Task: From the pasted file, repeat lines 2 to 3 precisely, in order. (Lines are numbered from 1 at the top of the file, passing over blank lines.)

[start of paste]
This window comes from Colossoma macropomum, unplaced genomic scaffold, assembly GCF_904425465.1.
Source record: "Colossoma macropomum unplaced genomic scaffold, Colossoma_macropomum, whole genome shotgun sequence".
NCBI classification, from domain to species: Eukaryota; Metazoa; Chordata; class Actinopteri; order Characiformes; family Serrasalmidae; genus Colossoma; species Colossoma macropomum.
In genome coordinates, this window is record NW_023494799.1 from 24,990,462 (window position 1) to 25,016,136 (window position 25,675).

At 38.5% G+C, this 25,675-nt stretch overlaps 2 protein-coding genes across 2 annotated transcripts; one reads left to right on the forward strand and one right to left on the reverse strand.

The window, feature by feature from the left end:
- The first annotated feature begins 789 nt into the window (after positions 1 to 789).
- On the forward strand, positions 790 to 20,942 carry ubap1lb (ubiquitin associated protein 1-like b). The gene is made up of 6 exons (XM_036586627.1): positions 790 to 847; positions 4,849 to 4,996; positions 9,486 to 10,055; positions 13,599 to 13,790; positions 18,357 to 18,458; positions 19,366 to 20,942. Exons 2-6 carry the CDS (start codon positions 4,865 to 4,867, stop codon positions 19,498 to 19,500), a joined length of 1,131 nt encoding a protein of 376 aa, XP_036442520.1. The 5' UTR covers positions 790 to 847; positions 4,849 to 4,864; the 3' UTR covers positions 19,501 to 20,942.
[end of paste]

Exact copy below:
Source record: "Colossoma macropomum unplaced genomic scaffold, Colossoma_macropomum, whole genome shotgun sequence".
NCBI classification, from domain to species: Eukaryota; Metazoa; Chordata; class Actinopteri; order Characiformes; family Serrasalmidae; genus Colossoma; species Colossoma macropomum.